Long having an interest in perfecting a tasty long-cooked pasta sauce recipe, I recently queried a few of my Riccetti cousins, who all live in the Chicago area. My cousin Celeste responded with her go-to recipe, one that she calls a marinara sauce. It’s cooked for just an hour, before the possible onset of any possible astringency. The result is something between the 20- to 30-minute simmered quickly cooked tomato sauces I have been cooking often in recent years and the hours-long sauce that many and many restaurants make. I have made this a couple of times now and it has been terrific, both with DOP-certified whole peeled tomatoes and the cheapest ones sold at the supermarket. The vibrancy evident in most decent quality canned tomatoes remains in the finished sauce while also having some depth and complexity. I’ve just paired the sauce with pasta so far, but Celeste mentioned that used it with veal braciole for Christmas to very good effect.
Of possible interest, the recipe has a strong Sicilian influence: the use of tomato paste, the addition of sugar, the combining of both garlic and onion at its base, and the use of oregano for something other than saucing pizza (or making a pizzaiolo sauce). Celeste’s mother, my Aunt Josephine, is Sicilian-American, so it is expected. For tomato sauces for a while, I’ve been using mostly those rooted in Naples that use fewer ingredients along with one from Marcella Hazan, but this one will be getting much more my attention going forward.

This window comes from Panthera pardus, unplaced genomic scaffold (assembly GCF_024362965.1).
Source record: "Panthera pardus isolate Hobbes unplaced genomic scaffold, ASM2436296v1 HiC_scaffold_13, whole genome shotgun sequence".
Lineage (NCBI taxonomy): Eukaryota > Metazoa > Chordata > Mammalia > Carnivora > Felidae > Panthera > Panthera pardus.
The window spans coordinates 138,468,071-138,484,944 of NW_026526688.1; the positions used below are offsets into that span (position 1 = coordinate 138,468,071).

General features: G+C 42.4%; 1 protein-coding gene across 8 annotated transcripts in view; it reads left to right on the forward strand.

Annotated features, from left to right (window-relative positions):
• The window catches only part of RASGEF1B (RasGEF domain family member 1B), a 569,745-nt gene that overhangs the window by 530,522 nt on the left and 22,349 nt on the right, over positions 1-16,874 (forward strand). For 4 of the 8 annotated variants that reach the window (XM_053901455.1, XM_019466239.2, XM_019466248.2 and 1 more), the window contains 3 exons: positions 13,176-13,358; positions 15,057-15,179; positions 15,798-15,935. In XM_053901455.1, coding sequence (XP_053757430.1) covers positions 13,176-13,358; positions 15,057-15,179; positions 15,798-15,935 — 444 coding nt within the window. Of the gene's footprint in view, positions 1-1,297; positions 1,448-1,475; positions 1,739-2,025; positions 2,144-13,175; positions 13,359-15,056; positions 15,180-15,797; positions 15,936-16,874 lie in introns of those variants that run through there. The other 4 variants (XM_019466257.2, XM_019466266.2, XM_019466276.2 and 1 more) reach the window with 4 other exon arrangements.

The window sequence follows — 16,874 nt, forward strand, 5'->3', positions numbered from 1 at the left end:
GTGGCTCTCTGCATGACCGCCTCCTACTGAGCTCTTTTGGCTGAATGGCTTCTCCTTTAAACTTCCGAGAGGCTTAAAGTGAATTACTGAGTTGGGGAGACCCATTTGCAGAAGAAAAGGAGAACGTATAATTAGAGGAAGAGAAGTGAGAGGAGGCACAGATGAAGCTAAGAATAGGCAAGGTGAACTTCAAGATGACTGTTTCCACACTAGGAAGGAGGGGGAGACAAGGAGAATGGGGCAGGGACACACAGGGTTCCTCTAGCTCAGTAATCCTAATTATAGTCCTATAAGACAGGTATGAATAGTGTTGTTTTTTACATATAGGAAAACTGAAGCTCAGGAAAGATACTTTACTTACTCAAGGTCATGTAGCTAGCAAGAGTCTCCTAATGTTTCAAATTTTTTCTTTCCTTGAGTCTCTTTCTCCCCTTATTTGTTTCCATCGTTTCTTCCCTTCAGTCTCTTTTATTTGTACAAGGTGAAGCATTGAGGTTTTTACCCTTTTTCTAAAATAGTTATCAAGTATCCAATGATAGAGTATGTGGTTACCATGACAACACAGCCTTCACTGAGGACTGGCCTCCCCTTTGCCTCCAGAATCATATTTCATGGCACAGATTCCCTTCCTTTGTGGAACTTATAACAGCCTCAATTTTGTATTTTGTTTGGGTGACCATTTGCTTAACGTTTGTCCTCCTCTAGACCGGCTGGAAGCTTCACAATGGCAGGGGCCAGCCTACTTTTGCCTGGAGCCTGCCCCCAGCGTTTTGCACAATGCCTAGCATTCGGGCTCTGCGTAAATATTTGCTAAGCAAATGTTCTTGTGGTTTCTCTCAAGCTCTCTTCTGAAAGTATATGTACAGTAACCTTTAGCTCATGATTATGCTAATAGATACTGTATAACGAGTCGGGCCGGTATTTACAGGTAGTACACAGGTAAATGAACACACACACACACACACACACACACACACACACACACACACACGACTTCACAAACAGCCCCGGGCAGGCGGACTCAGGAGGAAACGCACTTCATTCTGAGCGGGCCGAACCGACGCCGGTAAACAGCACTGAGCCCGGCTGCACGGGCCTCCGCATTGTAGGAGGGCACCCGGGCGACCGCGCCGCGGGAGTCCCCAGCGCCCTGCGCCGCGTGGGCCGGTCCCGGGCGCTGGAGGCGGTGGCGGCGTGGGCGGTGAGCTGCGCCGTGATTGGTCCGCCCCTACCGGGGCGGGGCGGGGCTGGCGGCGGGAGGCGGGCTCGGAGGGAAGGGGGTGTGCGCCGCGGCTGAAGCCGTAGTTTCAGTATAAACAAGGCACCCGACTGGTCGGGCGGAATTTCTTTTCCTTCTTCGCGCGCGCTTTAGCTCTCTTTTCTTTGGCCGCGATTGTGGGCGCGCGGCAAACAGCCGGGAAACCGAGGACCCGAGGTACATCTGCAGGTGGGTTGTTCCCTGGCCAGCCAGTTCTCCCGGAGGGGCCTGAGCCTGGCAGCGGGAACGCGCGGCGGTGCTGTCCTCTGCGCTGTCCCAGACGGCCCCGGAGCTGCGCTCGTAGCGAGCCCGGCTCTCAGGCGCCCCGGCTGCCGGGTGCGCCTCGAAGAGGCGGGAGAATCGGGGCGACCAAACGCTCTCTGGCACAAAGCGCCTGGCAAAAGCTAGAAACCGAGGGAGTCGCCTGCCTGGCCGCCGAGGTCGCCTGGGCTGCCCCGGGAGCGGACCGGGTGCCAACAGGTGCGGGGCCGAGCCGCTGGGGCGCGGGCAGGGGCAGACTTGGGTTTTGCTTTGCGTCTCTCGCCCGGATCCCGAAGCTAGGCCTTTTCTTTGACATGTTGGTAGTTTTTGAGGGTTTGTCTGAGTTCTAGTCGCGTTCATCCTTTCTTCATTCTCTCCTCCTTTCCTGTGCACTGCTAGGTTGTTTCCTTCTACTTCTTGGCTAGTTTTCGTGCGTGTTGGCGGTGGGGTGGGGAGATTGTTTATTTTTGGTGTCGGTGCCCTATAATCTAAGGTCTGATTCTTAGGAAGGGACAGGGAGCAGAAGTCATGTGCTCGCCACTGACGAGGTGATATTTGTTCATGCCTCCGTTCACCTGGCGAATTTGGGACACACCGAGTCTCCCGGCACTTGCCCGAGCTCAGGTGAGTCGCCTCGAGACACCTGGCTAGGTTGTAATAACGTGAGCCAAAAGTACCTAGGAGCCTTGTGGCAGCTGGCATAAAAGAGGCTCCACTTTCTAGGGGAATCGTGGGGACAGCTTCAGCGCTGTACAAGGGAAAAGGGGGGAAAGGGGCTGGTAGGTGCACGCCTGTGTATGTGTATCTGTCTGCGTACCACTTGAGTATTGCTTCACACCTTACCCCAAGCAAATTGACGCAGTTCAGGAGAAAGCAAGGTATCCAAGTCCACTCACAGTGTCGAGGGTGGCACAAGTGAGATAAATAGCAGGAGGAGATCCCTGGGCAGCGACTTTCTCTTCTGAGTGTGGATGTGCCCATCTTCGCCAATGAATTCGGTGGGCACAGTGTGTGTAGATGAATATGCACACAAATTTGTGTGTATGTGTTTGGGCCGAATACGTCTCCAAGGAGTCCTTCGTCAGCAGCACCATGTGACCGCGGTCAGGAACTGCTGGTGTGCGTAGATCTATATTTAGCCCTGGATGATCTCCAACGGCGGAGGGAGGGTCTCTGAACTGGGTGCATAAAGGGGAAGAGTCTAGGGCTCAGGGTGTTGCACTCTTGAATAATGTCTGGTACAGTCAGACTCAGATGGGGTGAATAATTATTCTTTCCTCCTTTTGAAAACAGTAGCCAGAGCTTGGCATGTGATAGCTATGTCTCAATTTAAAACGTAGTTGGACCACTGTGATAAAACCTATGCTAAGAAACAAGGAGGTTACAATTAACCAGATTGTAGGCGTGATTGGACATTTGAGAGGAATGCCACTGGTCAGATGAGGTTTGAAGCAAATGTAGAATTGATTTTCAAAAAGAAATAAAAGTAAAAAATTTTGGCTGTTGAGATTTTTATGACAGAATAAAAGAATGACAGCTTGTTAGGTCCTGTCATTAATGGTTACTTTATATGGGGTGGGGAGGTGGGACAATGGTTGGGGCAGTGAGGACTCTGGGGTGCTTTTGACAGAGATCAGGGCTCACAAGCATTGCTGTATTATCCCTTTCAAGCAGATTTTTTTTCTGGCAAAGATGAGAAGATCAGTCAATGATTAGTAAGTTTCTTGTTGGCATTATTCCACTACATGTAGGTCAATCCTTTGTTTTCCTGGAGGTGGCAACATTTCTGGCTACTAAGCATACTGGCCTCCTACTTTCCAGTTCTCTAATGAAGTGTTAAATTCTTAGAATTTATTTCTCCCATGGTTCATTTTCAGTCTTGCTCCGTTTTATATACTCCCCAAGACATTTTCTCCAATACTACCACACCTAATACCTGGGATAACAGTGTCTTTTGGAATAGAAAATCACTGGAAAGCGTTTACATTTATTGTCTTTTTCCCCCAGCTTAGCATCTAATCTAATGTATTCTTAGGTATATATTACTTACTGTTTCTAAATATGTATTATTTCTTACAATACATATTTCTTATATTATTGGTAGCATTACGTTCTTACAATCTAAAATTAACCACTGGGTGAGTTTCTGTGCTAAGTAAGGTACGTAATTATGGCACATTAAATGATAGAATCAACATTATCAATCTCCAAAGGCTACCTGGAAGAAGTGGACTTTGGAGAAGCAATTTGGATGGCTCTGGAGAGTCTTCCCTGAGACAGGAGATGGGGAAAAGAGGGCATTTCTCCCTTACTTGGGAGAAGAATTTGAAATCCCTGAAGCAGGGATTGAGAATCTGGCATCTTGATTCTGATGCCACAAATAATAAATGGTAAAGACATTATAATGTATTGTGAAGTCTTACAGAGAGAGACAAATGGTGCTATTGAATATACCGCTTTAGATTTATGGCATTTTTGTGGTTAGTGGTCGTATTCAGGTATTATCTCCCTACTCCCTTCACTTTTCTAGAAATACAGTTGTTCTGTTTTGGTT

Tomatoes, peeled – 28-ounce can, crushed
Tomato paste – 6-ounce can
Water – 1 cup or so, more if desiring a thinner sauce
Onion, medium-sized – 1, finely chopped
Garlic – 3 cloves, finely chopped
Parsley, fresh – 1 teaspoon, finely chopped
Oregano, dried – 1 teaspoon
Salt – 1 teaspoon
Black pepper – ½ teaspoon
Sugar – 2 teaspoons
Olive oil – 1 tablespoon olive oil
Basil, fresh – 2 tablespoons, chopped
- Sweat onion, garlic and parsley in the olive oil.
- Add the tomato paste, stir in well and cook for 30 seconds.
- Add the crushed tomatoes and water to create the desired thickness
- Add the salt, pepper, oregano, and sugar.
- Simmer for 1 hour. No more.
- After sauce has been cooked, add the chopped basil.
I made a couple of small adjustments when I’ve prepared the sauce. For years, I’ve been in the habit of cooking onions down somewhat first when these are part of a recipe. I also used a food mill to remove the stems of the tomatoes and provide a smooth consistency for the sauce.